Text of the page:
Breadcrumbs or panko are a staple in my kitchen. I should point out that the two aren’t exactly the same. Panko is a Japanese style of bread crumbs, made from crustless bread. But I use both panko and regular breadcrumbs for the same purposes, so I’m going to talk about them interchangeably in this post.
How do I use them in my kitchen? Well, tiny breadcrumbs are great as a binding agent for veggie burgers, quinoa burgers, sweet potato burgers, meatballs, and so on. They also work well as a breading for fish or chicken. In the past, I just kept a shelf-stable container in my pantry and would reach for it as needed.
This last October, I participated in an Unprocessed Food Challenge. Since I already eat mostly unprocessed* foods, I initially didn’t believe it would be much of a challenge for me. I went about my daily cooking, without giving the challenge much thought (I know; I was being cocky).
But then one day, I was cooking dinner and decided to peek out of curiosity at the back label on my Progresso Plain Bread Crumbs before using. I figured it couldn’t be that bad…it’s just breadcrumbs…but I had better check just in case, since I was participating in the challenge.
I was shocked!
In my mind, breadcrumbs shouldn’t have over 30 ingredients (many of which I can’t pronounce), including high fructose corn syrup and corn syrup and honey and molasses and sugar. I get that preservatives are used for shelf-life. I understand that we need to have foods that are shelf-stable for a number of serious reasons (like natural disasters). I also realize that some of the “chemical-sounding” words in the ingredient list are actually (synthetic) vitamins that have been added back into the flour to enrich it. But really? That’s the best they could do for breadcrumb ingredients?
Before buying a container of food that logically should contain minimal ingredients, check the back. In most circumstances, fewer ingredients is better, so how many are there? What are they?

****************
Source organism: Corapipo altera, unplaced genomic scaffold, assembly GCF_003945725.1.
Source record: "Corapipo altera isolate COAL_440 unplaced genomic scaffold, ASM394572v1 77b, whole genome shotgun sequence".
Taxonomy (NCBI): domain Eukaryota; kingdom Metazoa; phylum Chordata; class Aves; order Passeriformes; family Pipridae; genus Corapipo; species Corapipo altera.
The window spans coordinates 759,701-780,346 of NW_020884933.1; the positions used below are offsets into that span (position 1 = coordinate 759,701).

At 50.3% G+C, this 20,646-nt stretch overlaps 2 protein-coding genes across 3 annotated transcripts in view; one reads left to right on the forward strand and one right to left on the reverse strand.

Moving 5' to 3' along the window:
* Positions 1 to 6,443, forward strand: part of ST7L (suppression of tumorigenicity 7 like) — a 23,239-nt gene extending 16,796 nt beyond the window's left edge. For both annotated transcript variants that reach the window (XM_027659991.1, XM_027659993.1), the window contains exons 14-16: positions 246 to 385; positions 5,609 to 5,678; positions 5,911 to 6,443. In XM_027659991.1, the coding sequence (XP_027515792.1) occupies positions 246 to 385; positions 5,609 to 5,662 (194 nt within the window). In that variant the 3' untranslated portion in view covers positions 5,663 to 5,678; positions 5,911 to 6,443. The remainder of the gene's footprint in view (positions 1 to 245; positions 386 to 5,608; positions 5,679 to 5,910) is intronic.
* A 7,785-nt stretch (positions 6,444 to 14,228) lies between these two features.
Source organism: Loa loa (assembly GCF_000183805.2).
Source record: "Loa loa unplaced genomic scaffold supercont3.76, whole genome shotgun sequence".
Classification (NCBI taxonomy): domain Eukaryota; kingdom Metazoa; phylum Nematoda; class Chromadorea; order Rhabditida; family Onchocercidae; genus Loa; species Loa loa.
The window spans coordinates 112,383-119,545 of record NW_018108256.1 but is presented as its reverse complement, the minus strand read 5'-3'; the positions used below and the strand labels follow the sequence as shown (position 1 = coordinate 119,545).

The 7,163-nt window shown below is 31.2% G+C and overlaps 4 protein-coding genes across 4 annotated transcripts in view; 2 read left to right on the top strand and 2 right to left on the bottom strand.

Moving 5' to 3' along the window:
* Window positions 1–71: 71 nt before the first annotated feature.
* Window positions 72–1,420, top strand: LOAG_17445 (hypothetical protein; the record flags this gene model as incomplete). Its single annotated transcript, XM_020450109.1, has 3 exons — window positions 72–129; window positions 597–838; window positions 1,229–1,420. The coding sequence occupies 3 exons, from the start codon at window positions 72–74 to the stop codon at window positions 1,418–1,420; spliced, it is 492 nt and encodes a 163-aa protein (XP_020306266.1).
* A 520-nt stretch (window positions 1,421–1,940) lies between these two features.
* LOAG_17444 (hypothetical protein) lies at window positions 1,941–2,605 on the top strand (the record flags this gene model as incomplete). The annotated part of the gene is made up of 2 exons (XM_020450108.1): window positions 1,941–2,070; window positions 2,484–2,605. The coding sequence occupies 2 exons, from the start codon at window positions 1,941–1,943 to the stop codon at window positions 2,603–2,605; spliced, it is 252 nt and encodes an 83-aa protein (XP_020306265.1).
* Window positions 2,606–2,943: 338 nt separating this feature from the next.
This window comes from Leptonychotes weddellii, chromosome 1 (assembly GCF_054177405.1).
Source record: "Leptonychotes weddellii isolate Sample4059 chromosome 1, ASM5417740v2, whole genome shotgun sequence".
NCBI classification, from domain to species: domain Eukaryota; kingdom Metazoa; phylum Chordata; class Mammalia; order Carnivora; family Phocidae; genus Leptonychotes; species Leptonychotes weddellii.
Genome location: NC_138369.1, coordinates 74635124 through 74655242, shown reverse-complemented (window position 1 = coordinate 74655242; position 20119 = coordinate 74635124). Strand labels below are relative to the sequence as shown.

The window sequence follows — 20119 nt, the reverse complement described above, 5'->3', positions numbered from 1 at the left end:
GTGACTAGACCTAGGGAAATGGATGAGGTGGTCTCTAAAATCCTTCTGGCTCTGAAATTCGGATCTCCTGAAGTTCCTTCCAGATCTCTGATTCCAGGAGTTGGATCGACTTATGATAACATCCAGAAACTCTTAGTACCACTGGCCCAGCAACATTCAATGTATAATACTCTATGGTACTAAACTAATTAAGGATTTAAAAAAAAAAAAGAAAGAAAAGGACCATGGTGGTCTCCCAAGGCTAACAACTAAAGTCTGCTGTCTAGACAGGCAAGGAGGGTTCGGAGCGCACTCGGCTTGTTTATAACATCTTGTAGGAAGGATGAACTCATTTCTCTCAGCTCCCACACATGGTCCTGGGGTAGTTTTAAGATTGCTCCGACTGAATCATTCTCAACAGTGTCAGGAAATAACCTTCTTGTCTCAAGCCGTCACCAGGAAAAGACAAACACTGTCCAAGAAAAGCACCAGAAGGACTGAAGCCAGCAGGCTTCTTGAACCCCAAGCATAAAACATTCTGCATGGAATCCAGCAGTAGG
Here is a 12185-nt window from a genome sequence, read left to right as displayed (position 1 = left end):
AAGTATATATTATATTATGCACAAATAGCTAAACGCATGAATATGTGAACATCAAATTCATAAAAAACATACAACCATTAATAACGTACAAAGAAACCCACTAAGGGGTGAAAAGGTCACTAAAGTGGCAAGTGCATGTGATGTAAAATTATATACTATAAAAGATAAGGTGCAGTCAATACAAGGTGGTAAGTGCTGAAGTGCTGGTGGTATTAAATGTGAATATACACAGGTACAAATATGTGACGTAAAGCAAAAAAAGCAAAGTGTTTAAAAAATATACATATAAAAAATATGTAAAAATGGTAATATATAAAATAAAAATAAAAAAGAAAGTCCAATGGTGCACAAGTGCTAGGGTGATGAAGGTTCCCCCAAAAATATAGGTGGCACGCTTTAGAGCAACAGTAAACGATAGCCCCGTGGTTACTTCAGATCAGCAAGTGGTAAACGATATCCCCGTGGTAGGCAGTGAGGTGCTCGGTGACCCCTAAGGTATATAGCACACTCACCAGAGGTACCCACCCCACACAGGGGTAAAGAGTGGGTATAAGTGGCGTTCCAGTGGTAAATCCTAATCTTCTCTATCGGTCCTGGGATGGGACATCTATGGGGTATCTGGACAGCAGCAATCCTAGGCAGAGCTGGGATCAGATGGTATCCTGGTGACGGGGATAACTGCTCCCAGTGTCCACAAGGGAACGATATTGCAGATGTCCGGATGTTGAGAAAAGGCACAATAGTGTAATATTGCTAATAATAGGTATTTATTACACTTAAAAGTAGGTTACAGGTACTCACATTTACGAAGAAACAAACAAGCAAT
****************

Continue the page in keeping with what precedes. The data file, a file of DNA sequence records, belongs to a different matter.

Another option is to make your own breadcrumbs. If you have bread that’s going stale, use your food processor to grind the bread up into breadcrumbs (and homemade bread is the best choice in this case, otherwise you run the risk of your breadcrumbs still being full of junk). Just tear up your bread into chunks, toss into the food processor, and pulse for about a minute, until they all have a fine consistency.
These homemade bread crumbs can be frozen in a sealed container. Just reach right in and dig out what you need, when you need it. Making your own breadcrumbs is also a great way to use up stale bread and save some money!
My bread crumb experience was a wakeup call to me, that I hadn’t been eating as well as I’d thought. I do occasionally use a can of soup, gravy mix packet, pre-made pie crust, etc., in my cooking, but when I do so, I know that I’m using processed foods. The shock was realizing thatÂ unhealthy foods could be hiding in my kitchen. What do I reach for, thinking it’s a healthy choice for my family, when it’s really not?
This year I challenge you to read those labels more often. Don’t assume something must be healthy. Check and know for sure!
Have you ever been surprised after reading ingredient labels? What foods do you try to make from scratch rather than buy prepackaged and processed?
*When I’m talking about “processed” foods being unhealthy, I don’t include foods like nuts, milk, oats, olive oil, cheese, etc. All of these foods are processed to some extent, but are still healthy, at least in moderate quantities. When I say “processed” foods, I’m generally talking about your prepackaged meals like Hamburger Helper, sugary cereals, hot dogs, pre-formed burgers, french fries, etc. These foods are heavily processed, and the ingredient lists are usually a little scary.